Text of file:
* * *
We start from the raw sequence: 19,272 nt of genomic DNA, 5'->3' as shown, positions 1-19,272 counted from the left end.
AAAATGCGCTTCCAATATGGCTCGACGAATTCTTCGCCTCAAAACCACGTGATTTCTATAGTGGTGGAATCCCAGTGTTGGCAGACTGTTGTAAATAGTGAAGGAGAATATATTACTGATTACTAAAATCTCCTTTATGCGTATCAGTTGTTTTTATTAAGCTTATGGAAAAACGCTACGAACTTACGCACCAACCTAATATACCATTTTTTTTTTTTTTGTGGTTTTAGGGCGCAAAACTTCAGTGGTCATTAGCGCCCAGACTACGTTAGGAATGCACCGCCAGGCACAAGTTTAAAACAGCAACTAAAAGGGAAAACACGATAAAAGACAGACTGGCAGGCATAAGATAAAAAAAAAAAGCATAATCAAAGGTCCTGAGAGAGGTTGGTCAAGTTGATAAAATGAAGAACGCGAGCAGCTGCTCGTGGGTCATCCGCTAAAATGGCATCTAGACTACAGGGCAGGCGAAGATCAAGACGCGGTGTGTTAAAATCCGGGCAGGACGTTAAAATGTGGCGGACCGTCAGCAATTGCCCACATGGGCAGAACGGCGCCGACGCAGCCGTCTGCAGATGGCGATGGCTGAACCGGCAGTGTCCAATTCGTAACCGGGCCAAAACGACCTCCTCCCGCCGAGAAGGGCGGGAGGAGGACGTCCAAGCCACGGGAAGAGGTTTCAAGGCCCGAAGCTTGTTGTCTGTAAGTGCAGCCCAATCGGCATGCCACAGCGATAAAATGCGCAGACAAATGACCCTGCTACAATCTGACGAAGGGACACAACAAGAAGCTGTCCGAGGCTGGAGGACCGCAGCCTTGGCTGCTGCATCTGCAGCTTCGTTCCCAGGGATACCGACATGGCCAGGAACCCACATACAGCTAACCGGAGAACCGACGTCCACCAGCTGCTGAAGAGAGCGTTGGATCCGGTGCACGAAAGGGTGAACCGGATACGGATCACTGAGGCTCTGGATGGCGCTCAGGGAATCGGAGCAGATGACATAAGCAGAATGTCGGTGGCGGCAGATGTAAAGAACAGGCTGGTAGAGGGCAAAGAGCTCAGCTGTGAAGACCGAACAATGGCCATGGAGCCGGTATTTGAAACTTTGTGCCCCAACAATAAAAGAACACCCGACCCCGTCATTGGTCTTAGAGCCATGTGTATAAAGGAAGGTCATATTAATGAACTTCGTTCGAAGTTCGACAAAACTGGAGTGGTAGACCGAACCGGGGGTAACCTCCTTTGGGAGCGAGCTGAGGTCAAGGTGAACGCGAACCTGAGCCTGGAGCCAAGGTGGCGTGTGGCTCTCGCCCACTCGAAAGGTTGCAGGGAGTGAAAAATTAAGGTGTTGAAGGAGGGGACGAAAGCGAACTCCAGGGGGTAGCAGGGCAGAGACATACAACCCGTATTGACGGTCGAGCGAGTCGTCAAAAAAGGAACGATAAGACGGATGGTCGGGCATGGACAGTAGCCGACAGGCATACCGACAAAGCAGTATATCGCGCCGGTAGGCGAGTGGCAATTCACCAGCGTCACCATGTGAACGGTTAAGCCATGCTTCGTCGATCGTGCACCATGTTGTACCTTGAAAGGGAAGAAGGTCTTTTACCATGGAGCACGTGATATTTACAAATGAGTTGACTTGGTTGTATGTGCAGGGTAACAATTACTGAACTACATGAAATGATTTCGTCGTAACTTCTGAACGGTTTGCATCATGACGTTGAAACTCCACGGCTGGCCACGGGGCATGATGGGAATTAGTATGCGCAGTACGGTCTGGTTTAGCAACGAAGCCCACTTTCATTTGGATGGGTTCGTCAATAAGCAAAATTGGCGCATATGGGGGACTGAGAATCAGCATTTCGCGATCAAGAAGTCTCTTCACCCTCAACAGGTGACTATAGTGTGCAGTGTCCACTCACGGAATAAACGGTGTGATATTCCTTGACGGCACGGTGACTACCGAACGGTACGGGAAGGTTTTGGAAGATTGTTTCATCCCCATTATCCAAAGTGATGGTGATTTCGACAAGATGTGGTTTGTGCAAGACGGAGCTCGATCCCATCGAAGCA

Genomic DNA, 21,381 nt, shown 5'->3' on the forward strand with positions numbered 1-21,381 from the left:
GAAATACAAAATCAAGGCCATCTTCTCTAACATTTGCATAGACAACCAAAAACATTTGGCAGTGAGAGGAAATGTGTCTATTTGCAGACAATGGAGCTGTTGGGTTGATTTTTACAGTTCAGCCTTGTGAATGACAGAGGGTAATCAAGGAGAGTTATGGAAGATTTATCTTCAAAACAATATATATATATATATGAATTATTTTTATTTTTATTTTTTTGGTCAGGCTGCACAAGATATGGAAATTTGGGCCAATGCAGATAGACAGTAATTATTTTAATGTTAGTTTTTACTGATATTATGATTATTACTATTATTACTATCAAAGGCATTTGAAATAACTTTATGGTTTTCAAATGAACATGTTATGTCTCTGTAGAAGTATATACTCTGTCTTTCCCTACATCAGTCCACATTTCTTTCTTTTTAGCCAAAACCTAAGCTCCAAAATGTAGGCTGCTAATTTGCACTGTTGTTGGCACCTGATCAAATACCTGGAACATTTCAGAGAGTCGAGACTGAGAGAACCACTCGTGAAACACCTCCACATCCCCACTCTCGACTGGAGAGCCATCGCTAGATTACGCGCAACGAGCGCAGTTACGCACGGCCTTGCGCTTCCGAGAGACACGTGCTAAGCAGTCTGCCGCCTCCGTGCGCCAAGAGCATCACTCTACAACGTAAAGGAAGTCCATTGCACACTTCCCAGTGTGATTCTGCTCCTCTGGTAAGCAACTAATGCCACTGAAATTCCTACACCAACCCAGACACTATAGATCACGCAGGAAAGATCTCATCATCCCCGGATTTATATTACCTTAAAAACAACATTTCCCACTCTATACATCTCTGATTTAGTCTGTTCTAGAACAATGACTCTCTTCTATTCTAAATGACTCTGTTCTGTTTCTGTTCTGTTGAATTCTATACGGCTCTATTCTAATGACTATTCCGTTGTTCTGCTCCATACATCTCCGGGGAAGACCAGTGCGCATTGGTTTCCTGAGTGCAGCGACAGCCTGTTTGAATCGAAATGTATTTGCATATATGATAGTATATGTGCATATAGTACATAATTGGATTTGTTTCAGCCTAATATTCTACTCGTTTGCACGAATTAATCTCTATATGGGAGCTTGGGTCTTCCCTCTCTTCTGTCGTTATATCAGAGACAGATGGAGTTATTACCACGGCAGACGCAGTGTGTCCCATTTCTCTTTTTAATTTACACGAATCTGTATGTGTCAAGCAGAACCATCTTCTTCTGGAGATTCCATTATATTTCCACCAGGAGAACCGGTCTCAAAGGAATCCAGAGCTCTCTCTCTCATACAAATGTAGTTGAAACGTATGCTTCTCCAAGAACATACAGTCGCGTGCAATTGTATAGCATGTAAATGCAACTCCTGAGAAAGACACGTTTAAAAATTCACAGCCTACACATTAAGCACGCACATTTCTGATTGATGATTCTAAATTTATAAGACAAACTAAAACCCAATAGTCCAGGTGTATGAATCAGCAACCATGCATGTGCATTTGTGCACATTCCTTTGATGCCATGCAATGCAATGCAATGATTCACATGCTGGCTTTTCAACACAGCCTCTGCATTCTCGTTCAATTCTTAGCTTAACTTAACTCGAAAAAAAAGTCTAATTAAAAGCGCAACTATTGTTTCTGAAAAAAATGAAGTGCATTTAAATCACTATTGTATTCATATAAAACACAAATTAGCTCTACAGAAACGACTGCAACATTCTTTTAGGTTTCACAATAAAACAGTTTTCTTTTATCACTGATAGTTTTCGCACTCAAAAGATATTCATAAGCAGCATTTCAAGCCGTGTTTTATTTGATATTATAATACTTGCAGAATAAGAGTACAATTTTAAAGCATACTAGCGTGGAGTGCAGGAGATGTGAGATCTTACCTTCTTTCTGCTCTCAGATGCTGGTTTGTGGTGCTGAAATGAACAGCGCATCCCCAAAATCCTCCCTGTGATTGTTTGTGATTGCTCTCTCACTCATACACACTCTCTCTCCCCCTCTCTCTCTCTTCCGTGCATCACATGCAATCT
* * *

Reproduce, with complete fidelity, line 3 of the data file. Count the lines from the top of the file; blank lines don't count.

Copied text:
Genomic DNA, 21,381 nt, shown 5'->3' on the forward strand with positions numbered 1-21,381 from the left: